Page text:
Assessing a multilevel tier system: The role and implications of data quality and availability

Natalie A. Dowling, André E. Punt, L. Richard Little, Catherine M. Dichmont, David C. Smith, Malcolm Haddon, Miriana Sporcic, Elizabeth A. Fulton, Rebecca J. Gorton

Research output: Contribution to journalArticlepeer-review

6 Scopus citations


Tier systems for fisheries assessment and management are widely used, but defined differently by jurisdiction. A principal component analysis was applied to the expanded Australian Commonwealth 8-tier system for fishery assessment and management to determine whether it adequately delineates across stocks according to data availability and quality. The original Australian tiers comprised four levels that were defined primarily according to the available stock assessment options, given the data availability and quality. We asked fishery experts to score information quality for each of the main Australian Commonwealth species and/or fisheries. Multivariate analysis indicated that the eight tiers delineated between the extreme tier levels on the first principal component, although there was overlap for intermediate tiers. More generally, it is important that the aim of tier systems and the basis for tier delineations are explicitly defined given the increasing association of tiers with trade-offs between overfishing risk, management cost and catch.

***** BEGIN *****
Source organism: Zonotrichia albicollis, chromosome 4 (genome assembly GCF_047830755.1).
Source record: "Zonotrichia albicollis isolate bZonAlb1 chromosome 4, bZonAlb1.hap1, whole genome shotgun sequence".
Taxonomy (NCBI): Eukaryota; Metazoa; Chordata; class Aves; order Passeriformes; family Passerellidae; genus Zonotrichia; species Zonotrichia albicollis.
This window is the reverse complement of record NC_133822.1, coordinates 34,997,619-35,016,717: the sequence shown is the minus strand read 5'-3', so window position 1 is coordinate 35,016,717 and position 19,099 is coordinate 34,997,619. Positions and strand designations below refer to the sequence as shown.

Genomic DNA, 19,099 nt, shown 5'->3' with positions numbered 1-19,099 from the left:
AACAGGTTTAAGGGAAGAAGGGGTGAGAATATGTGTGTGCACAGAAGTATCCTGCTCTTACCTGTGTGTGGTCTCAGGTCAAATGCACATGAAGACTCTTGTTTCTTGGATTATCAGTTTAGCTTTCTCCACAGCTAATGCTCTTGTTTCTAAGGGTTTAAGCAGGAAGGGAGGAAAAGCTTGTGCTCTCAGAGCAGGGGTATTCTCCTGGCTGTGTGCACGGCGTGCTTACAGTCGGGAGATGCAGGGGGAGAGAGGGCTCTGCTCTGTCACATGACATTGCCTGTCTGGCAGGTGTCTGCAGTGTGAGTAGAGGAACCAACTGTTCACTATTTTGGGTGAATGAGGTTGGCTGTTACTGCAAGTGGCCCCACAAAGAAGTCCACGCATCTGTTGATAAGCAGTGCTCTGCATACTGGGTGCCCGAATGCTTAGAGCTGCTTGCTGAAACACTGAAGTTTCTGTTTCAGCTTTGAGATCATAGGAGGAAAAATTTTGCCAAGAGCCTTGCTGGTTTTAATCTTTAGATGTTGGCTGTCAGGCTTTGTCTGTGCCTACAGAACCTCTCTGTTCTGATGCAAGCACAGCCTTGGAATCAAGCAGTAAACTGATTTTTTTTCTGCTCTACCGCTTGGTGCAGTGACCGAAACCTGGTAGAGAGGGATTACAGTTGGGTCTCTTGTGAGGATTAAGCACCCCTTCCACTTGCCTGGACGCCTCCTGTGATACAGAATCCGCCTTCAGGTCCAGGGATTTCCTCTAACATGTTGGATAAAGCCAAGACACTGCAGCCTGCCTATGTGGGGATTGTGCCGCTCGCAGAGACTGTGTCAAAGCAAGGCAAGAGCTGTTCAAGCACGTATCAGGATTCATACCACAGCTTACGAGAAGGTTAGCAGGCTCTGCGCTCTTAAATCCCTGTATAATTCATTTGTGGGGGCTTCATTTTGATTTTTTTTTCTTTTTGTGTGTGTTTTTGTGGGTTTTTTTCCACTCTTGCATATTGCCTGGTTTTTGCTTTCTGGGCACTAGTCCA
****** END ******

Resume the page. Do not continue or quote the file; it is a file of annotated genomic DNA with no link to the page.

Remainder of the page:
Original languageEnglish
Pages (from-to)588-593
Number of pages6
JournalFisheries Research
StatePublished - Nov 1 2016
Externally publishedYes


  • Fishery assessment
  • Risk equivalency
  • Risk-cost-catch
  • Tier systems


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